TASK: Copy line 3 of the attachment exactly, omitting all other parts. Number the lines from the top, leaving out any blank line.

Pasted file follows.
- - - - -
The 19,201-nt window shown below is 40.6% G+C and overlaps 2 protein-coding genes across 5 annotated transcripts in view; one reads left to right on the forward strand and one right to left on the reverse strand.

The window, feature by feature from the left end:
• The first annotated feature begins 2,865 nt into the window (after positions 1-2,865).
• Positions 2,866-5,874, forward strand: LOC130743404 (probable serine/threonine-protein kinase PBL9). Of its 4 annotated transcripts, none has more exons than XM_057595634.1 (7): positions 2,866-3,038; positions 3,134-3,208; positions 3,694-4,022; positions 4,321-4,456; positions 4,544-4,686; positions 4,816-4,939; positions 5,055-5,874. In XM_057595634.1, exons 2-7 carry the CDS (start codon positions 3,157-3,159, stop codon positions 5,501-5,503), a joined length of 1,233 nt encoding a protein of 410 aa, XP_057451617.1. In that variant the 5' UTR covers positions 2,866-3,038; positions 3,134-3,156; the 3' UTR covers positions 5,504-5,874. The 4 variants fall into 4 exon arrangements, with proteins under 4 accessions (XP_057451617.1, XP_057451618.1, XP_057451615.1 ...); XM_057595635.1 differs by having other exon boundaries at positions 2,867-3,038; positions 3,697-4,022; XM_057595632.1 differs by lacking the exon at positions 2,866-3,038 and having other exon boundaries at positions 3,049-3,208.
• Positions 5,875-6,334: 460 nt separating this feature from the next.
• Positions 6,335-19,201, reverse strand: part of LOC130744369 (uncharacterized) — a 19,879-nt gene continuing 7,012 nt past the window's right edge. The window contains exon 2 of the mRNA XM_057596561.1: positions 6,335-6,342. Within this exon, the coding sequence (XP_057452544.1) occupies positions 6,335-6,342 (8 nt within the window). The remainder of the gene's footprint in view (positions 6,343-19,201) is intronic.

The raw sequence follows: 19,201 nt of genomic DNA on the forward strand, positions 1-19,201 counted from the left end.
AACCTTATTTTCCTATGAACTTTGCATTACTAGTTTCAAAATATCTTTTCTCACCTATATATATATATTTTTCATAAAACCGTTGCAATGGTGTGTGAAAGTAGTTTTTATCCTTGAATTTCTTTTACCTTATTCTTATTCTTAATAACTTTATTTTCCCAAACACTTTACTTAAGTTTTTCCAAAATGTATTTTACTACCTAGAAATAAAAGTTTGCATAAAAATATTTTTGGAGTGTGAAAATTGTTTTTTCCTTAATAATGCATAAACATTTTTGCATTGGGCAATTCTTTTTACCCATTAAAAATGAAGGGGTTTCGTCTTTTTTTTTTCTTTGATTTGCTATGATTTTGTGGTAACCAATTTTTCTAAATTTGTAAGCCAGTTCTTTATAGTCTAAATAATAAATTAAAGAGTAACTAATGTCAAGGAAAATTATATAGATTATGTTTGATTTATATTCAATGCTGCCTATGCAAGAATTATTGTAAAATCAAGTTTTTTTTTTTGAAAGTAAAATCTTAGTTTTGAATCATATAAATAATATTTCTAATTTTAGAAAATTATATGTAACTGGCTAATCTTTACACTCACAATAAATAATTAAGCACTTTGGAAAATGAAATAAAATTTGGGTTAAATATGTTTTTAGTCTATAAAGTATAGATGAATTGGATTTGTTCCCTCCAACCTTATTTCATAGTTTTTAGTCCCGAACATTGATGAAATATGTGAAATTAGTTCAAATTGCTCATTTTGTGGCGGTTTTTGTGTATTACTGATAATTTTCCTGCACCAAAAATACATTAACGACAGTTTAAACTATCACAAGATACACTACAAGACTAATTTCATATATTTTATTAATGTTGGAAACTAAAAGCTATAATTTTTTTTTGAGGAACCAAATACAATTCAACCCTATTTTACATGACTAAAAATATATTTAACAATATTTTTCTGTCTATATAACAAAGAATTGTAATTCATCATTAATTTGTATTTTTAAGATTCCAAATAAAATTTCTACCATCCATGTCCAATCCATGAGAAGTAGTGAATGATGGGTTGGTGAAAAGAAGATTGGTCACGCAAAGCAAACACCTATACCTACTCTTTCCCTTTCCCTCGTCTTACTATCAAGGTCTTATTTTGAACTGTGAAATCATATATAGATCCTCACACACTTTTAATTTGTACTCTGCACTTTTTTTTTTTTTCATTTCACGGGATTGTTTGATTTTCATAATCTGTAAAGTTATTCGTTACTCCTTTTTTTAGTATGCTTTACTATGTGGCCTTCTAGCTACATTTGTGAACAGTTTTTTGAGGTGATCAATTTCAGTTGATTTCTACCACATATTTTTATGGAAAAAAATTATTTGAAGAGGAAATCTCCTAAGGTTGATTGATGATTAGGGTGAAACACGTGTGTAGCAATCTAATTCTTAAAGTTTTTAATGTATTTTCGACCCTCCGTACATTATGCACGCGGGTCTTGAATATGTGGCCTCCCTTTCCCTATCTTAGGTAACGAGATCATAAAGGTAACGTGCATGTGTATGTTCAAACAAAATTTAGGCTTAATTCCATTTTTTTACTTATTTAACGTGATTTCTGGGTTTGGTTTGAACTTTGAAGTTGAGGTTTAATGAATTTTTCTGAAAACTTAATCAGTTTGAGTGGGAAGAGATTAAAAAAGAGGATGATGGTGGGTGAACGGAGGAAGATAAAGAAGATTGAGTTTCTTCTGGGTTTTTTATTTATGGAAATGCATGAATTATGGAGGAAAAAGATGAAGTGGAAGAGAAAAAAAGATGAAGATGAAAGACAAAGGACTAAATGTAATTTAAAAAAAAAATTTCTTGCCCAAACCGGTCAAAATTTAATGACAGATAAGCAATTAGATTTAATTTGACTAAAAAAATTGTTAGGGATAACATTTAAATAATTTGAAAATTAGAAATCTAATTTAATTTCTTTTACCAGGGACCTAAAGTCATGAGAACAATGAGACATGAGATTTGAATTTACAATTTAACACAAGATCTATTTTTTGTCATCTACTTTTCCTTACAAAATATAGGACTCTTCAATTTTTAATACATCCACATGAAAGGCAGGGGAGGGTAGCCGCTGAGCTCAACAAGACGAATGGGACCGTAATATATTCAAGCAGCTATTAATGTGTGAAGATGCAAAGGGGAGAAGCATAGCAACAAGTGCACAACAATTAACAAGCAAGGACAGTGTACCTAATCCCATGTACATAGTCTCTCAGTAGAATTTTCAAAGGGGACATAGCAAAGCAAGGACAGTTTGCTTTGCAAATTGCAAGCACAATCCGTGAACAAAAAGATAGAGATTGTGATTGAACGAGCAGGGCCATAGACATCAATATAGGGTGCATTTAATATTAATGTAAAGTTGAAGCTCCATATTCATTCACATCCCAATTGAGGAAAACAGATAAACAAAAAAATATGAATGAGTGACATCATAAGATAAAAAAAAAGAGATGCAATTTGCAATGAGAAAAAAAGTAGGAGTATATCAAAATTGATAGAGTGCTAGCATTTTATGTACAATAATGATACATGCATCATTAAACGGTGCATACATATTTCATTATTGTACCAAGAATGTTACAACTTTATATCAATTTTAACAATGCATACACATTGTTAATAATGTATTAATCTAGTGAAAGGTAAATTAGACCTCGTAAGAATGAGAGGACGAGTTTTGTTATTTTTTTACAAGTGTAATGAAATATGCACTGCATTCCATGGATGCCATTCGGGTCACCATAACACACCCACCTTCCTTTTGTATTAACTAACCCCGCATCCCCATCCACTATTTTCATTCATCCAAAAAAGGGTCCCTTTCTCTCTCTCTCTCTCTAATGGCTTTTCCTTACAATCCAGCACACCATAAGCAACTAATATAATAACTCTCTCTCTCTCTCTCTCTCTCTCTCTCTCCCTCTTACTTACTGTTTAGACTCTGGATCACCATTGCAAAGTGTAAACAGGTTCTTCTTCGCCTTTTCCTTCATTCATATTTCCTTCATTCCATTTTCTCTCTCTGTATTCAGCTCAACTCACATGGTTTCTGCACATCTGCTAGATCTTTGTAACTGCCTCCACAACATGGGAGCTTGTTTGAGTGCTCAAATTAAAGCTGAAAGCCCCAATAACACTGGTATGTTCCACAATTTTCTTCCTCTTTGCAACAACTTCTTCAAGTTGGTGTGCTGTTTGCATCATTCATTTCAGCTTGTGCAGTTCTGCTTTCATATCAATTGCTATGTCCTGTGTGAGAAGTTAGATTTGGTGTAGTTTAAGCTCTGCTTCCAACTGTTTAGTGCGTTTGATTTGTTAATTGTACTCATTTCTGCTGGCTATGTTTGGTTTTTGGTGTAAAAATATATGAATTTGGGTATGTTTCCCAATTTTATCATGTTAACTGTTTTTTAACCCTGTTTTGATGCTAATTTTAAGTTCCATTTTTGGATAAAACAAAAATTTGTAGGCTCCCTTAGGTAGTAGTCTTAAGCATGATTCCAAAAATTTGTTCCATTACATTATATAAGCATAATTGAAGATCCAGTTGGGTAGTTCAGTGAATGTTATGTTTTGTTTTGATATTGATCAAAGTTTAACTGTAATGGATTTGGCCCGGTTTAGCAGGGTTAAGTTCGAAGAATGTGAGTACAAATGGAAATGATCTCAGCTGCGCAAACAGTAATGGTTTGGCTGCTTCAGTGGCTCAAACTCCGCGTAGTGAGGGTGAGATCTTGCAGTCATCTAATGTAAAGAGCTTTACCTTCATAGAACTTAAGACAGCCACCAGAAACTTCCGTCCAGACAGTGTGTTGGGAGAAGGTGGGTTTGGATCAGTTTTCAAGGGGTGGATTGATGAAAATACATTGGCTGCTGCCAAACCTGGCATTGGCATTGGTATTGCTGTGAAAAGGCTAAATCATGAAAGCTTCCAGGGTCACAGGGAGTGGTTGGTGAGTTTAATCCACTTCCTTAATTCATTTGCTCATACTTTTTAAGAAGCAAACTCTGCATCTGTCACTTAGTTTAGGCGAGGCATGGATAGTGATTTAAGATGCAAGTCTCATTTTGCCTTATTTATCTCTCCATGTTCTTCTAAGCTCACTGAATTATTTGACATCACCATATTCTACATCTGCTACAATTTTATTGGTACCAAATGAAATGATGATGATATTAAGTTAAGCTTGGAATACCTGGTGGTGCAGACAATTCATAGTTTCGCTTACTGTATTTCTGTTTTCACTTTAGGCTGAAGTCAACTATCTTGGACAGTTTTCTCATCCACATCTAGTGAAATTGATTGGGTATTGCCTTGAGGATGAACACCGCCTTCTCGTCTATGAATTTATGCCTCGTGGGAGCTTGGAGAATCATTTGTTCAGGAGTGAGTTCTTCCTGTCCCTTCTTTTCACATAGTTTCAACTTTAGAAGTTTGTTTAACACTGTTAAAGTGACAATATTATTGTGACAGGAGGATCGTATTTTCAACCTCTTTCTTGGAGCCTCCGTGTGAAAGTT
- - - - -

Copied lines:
• The first annotated feature begins 2,865 nt into the window (after positions 1-2,865).